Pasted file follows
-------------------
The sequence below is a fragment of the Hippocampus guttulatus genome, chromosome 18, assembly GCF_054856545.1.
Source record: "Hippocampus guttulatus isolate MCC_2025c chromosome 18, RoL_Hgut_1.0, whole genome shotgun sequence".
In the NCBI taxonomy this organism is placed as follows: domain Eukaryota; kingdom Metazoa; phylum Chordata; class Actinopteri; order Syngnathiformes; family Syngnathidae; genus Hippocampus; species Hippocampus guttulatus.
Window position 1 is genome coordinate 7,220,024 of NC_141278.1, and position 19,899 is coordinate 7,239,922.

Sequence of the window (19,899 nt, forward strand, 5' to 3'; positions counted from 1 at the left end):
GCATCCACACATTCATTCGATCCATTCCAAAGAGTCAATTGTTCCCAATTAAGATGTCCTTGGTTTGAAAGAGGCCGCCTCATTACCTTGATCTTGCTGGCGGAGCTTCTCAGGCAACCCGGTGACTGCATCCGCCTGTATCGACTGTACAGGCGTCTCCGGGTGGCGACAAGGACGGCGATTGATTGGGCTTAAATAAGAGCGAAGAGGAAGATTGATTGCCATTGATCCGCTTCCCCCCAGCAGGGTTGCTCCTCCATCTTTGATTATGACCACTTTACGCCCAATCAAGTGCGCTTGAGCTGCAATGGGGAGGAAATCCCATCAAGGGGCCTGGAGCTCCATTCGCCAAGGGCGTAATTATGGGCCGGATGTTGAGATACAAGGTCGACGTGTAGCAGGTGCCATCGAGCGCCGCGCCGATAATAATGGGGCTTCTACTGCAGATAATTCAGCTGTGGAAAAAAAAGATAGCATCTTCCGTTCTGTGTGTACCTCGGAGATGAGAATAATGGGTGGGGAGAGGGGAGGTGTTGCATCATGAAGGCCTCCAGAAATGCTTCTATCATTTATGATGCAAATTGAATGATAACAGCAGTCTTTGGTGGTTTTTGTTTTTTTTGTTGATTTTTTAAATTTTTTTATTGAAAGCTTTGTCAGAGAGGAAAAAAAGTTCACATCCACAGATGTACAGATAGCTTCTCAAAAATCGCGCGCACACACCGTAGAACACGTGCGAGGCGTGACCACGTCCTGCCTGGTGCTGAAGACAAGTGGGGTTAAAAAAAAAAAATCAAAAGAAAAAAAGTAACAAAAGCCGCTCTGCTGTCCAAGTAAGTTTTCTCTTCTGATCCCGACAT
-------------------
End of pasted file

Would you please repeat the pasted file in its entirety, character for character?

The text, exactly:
The sequence below is a fragment of the Hippocampus guttulatus genome, chromosome 18, assembly GCF_054856545.1.
Source record: "Hippocampus guttulatus isolate MCC_2025c chromosome 18, RoL_Hgut_1.0, whole genome shotgun sequence".
In the NCBI taxonomy this organism is placed as follows: domain Eukaryota; kingdom Metazoa; phylum Chordata; class Actinopteri; order Syngnathiformes; family Syngnathidae; genus Hippocampus; species Hippocampus guttulatus.
Window position 1 is genome coordinate 7,220,024 of NC_141278.1, and position 19,899 is coordinate 7,239,922.

Sequence of the window (19,899 nt, forward strand, 5' to 3'; positions counted from 1 at the left end):
GCATCCACACATTCATTCGATCCATTCCAAAGAGTCAATTGTTCCCAATTAAGATGTCCTTGGTTTGAAAGAGGCCGCCTCATTACCTTGATCTTGCTGGCGGAGCTTCTCAGGCAACCCGGTGACTGCATCCGCCTGTATCGACTGTACAGGCGTCTCCGGGTGGCGACAAGGACGGCGATTGATTGGGCTTAAATAAGAGCGAAGAGGAAGATTGATTGCCATTGATCCGCTTCCCCCCAGCAGGGTTGCTCCTCCATCTTTGATTATGACCACTTTACGCCCAATCAAGTGCGCTTGAGCTGCAATGGGGAGGAAATCCCATCAAGGGGCCTGGAGCTCCATTCGCCAAGGGCGTAATTATGGGCCGGATGTTGAGATACAAGGTCGACGTGTAGCAGGTGCCATCGAGCGCCGCGCCGATAATAATGGGGCTTCTACTGCAGATAATTCAGCTGTGGAAAAAAAAGATAGCATCTTCCGTTCTGTGTGTACCTCGGAGATGAGAATAATGGGTGGGGAGAGGGGAGGTGTTGCATCATGAAGGCCTCCAGAAATGCTTCTATCATTTATGATGCAAATTGAATGATAACAGCAGTCTTTGGTGGTTTTTGTTTTTTTTGTTGATTTTTTAAATTTTTTTATTGAAAGCTTTGTCAGAGAGGAAAAAAAGTTCACATCCACAGATGTACAGATAGCTTCTCAAAAATCGCGCGCACACACCGTAGAACACGTGCGAGGCGTGACCACGTCCTGCCTGGTGCTGAAGACAAGTGGGGTTAAAAAAAAAAAATCAAAAGAAAAAAAGTAACAAAAGCCGCTCTGCTGTCCAAGTAAGTTTTCTCTTCTGATCCCGACAT